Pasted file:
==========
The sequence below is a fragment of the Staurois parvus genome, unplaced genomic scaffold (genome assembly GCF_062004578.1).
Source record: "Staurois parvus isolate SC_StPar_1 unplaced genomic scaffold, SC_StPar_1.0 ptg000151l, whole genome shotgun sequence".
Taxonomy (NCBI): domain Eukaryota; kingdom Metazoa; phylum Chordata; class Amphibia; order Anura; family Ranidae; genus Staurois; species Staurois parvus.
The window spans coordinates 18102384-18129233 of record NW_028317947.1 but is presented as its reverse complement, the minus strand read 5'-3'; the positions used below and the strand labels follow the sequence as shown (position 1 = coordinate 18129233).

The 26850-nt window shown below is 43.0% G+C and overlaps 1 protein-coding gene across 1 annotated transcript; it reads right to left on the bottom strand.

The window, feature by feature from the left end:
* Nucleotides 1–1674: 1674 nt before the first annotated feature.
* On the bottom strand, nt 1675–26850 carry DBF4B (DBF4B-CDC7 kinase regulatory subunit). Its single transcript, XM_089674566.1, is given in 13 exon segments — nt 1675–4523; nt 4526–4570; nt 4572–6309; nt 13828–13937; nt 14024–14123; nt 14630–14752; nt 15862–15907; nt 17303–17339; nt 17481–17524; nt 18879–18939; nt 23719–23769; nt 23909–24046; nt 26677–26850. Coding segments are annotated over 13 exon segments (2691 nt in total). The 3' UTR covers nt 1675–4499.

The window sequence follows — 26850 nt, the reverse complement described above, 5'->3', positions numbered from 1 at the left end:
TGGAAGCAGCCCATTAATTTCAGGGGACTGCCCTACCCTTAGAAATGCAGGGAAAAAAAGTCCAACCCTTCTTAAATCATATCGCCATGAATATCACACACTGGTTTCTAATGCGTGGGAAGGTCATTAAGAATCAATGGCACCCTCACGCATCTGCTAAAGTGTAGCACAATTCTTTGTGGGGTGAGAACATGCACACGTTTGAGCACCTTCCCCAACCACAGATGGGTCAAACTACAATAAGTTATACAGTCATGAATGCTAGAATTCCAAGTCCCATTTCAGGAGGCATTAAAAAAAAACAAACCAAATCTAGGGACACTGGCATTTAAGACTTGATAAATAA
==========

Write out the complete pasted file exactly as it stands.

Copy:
The sequence below is a fragment of the Staurois parvus genome, unplaced genomic scaffold (genome assembly GCF_062004578.1).
Source record: "Staurois parvus isolate SC_StPar_1 unplaced genomic scaffold, SC_StPar_1.0 ptg000151l, whole genome shotgun sequence".
Taxonomy (NCBI): domain Eukaryota; kingdom Metazoa; phylum Chordata; class Amphibia; order Anura; family Ranidae; genus Staurois; species Staurois parvus.
The window spans coordinates 18102384-18129233 of record NW_028317947.1 but is presented as its reverse complement, the minus strand read 5'-3'; the positions used below and the strand labels follow the sequence as shown (position 1 = coordinate 18129233).

The 26850-nt window shown below is 43.0% G+C and overlaps 1 protein-coding gene across 1 annotated transcript; it reads right to left on the bottom strand.

The window, feature by feature from the left end:
* Nucleotides 1–1674: 1674 nt before the first annotated feature.
* On the bottom strand, nt 1675–26850 carry DBF4B (DBF4B-CDC7 kinase regulatory subunit). Its single transcript, XM_089674566.1, is given in 13 exon segments — nt 1675–4523; nt 4526–4570; nt 4572–6309; nt 13828–13937; nt 14024–14123; nt 14630–14752; nt 15862–15907; nt 17303–17339; nt 17481–17524; nt 18879–18939; nt 23719–23769; nt 23909–24046; nt 26677–26850. Coding segments are annotated over 13 exon segments (2691 nt in total). The 3' UTR covers nt 1675–4499.

The window sequence follows — 26850 nt, the reverse complement described above, 5'->3', positions numbered from 1 at the left end:
TGGAAGCAGCCCATTAATTTCAGGGGACTGCCCTACCCTTAGAAATGCAGGGAAAAAAAGTCCAACCCTTCTTAAATCATATCGCCATGAATATCACACACTGGTTTCTAATGCGTGGGAAGGTCATTAAGAATCAATGGCACCCTCACGCATCTGCTAAAGTGTAGCACAATTCTTTGTGGGGTGAGAACATGCACACGTTTGAGCACCTTCCCCAACCACAGATGGGTCAAACTACAATAAGTTATACAGTCATGAATGCTAGAATTCCAAGTCCCATTTCAGGAGGCATTAAAAAAAAACAAACCAAATCTAGGGACACTGGCATTTAAGACTTGATAAATAA